My mind has been carried to Ecclesiastes 3 several times this week: “There is a time for everything, and a season for every activity under the heavens.” It’s certainly a time to grieve. In this uncharted territory, we’re being required to use adaptive leadership whether we want to or not. We’ve never been in a time like this before and our past experiences and acquired knowledge offers little help at navigating these new challenges. Adaptive leadership always requires loss and loss always requires some level of grief.
This week I’ve slowly become aware of my own grief. We’re all losing something in this time of upheaval. Some are losing their very lives. Some are losing jobs, careers or income. Many have lost wealth. Some are losing long planned vacations or other special events that were foreseen with great anticipation. Most of us are losing our sense of “normal” or our false belief that we are in control. Some are losing their sense of connection amid social distancing and a lack of physical contact. Tragically, I’ve had several friends experience the death of a loved one in recent days and have achingly watched them grieve in isolation, not able to receive the comfort of friends and family that is typically extended in such times. Last night as my children and I were talking about what we’ve lost in the recent days, my kids even offered up the loss of school and their ordinary rhythms. We’re all feeling a sense of loss.
With every loss comes the need to grieve. With change comes the need to grieve. I believe some of us are beginning to understand just how much this present upheaval is changing things for us and will impact the way we think about what it means to be the church or what it means to do ministry in the future. This won’t be a two-week disturbance with a quick return to business as usual. This will not be easy, there is certainly loss that needs to be grieved, but we dare not get lost in our grief.
It’s also a time to prepare. First, we need to prepare for the crisis that’s unfolding before us. I know there are some who feel like they’ve been living through crisis over the past couple of weeks, but the real crisis is still ahead of us. Most of us will know someone who tests positive for COVID-19. Some of us will lose someone close to us as result of this virus. Some of our communities are going to be greatly impacted and now is the time to prepare. How will you love your neighbors during this difficult time? How will you minister to health care professionals making the difficult decisions of who will be treated because of scarcity of resources, time and people? How will you care for the most vulnerable and marginal in your community? How will we mobilize the Body of Christ to care for those who are mourning the loss of a loved one in isolation because of quarantine? There are challenging times ahead that have nothing to do with learning how to live stream a message or use Zoom conferencing for a small group meeting. This is the heart of Matthew 25 – feeding the hungry, caring for the sick, and taking in the stranger. How are we preparing now to be able to meet the needs that are going to arise in the coming weeks? How are you preparing to demonstrate and proclaim the Good News of Jesus in the weeks ahead?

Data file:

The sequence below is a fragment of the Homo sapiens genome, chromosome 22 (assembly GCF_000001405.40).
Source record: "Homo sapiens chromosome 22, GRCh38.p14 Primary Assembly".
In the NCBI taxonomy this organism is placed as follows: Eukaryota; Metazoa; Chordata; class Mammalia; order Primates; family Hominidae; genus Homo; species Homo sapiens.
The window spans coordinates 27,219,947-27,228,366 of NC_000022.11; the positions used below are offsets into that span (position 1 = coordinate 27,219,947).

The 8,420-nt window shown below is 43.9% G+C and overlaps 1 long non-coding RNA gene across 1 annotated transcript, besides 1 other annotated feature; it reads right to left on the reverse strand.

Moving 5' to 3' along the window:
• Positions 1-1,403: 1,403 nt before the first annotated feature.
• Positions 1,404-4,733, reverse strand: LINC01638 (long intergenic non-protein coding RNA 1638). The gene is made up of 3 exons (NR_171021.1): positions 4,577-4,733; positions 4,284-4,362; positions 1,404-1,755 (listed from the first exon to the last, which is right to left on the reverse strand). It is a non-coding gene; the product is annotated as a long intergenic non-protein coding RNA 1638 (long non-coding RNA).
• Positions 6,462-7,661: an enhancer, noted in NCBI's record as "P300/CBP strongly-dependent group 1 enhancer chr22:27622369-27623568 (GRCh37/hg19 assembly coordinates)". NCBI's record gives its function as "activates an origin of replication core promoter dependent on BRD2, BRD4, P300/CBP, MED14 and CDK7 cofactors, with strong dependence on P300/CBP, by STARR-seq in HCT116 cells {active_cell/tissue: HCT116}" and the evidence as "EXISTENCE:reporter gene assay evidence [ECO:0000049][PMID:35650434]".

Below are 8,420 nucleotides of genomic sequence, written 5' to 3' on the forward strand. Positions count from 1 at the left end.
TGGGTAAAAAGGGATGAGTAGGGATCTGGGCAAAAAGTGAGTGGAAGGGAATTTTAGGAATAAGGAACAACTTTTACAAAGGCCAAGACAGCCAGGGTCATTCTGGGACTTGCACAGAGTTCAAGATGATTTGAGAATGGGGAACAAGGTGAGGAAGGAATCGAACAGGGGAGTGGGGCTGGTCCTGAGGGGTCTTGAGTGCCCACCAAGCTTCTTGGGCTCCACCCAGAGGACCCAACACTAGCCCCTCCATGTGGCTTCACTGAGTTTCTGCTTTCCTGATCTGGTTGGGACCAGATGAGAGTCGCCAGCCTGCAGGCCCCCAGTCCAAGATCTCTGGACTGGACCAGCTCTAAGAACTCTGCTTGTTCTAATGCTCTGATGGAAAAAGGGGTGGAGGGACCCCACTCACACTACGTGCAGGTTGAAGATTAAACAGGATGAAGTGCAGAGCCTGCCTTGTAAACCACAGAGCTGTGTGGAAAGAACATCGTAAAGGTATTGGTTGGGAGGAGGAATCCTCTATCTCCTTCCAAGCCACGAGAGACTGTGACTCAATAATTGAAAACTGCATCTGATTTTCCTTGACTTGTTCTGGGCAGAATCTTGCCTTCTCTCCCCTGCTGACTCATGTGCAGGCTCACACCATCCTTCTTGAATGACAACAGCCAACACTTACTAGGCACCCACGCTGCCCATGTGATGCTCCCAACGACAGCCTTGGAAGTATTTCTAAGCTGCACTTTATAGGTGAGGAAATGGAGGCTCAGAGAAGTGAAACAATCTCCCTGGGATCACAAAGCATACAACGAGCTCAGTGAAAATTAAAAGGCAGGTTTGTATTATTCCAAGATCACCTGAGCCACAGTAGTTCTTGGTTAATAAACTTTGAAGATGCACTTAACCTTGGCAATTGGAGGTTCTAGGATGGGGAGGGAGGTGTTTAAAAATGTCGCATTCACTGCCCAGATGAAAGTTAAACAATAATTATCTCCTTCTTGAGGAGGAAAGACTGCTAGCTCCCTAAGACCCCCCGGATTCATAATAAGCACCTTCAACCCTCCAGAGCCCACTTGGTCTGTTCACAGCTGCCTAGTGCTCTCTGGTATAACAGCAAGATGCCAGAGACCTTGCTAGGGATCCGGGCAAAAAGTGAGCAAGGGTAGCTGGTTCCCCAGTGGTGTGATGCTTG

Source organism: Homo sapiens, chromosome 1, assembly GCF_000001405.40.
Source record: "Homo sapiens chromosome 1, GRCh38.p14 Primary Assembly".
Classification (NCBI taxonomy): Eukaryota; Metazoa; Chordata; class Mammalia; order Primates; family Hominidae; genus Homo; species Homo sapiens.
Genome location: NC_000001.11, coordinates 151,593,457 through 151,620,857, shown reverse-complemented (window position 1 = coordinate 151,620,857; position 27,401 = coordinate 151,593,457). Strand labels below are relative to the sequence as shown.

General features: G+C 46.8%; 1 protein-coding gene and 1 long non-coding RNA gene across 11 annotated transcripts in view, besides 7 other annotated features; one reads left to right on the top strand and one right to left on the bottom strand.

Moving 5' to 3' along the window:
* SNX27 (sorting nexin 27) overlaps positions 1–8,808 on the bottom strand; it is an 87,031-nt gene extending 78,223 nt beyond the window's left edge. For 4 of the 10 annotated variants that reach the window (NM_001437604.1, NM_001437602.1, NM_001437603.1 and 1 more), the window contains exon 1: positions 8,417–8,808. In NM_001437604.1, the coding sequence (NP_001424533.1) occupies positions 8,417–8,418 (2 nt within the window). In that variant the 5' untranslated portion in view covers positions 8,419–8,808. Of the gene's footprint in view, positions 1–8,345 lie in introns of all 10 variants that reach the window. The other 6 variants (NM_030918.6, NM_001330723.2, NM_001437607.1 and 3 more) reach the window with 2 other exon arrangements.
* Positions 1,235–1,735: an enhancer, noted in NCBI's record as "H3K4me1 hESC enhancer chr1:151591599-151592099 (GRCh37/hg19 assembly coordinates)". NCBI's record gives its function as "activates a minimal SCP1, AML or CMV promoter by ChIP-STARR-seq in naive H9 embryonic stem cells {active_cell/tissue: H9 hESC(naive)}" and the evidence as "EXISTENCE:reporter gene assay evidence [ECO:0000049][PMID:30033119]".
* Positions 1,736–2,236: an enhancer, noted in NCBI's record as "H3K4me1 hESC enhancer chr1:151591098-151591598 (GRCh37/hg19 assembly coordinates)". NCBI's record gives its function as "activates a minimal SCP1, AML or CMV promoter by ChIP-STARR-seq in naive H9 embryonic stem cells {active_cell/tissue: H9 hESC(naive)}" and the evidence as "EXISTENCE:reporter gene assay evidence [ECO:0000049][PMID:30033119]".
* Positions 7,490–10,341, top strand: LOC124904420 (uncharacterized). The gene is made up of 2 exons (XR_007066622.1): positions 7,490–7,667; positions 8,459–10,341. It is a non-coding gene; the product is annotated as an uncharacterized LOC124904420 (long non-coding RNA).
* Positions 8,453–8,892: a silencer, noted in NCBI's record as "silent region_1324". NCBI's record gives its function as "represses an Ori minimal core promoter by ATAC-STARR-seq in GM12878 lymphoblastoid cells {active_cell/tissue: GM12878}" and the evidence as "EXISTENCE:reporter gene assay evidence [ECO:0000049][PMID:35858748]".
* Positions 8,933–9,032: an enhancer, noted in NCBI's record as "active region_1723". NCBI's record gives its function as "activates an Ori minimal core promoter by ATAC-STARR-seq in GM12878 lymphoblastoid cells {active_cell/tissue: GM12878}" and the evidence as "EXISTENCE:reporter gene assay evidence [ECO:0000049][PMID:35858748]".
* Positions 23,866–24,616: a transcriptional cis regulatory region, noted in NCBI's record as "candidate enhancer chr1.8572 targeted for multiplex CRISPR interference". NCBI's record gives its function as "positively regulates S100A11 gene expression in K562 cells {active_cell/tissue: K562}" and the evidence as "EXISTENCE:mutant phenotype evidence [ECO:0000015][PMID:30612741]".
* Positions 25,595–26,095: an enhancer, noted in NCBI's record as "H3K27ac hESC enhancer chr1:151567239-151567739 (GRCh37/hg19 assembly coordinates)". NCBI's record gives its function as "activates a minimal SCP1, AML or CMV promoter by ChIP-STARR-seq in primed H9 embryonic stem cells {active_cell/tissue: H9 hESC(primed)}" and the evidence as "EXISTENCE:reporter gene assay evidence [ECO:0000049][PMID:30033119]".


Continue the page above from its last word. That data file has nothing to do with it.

It’s time to prepare. Whether we want to believe it or not, this pandemic is going to have long reaching effects on how we “do” church. We don’t need to be afraid of this, as a matter of fact, I think the Lord is working through these events to shake His church and prune the branches to prepare for more fruitfulness. It’s painful but necessary.
We’ll need to let go of what was and embrace what the Spirit of God is revealing in our time and place. This is always the struggle. The Israelites, as they were being led out of Egypt, longed to go back to what they knew.
“As Pharaoh approached, the Israelites looked up, and there were the Egyptians, marching after them. They were terrified and cried out to the Lord. They said to Moses, “Was it because there were no graves in Egypt that you brought us to the desert to die? What have you done to us by bringing us out of Egypt?Didn’t we say to you in Egypt, ‘Leave us alone; let us serve the Egyptians’? It would have been better for us to serve the Egyptians than to die in the desert!”Exodus 14:10-12
Most of us want to get back to “normal” as soon as possible. We need to prepare for the fact that “normal” probably isn’t coming back. The mission hasn’t changed! We’ve been reconciled to God through Christ and been given the ministry of reconciliation. We’re still Christ’s ambassadors entrusted with His ministry of reconciliation. We’re still about making disciples of Jesus Christ.
If we emerge after this time of disruption and resolve to return to “church” as usual, then woe to us. The Spirit of God is moving through this time of disruption and upheaval to redeem His church and the world. How are you preparing for a new normal?
It’s a time to grieve and a time to prepare. Many in our world right now are fearful and hungry for hope. It’s time to show the world the hope we’ve found in Jesus Christ!
I want to leave you with these words from 1 Peter 1:3-7:
Praise be to the God and Father of our Lord Jesus Christ! In his great mercy he has given us new birth into a living hope through the resurrection of Jesus Christ from the dead, and into an inheritance that can never perish, spoil or fade. This inheritance is kept in heaven for you, who through faith are shielded by God’s power until the coming of the salvation that is ready to be revealed in the last time. In all this you greatly rejoice, though now for a little while you may have had to suffer grief in all kinds of trials. These have come so that the proven genuineness of your faith—of greater worth than gold, which perishes even though refined by fire—may result in praise, glory and honor when Jesus Christ is revealed.1 Peter 1:3-7
CGGC eNews—Vol. 14, No. 14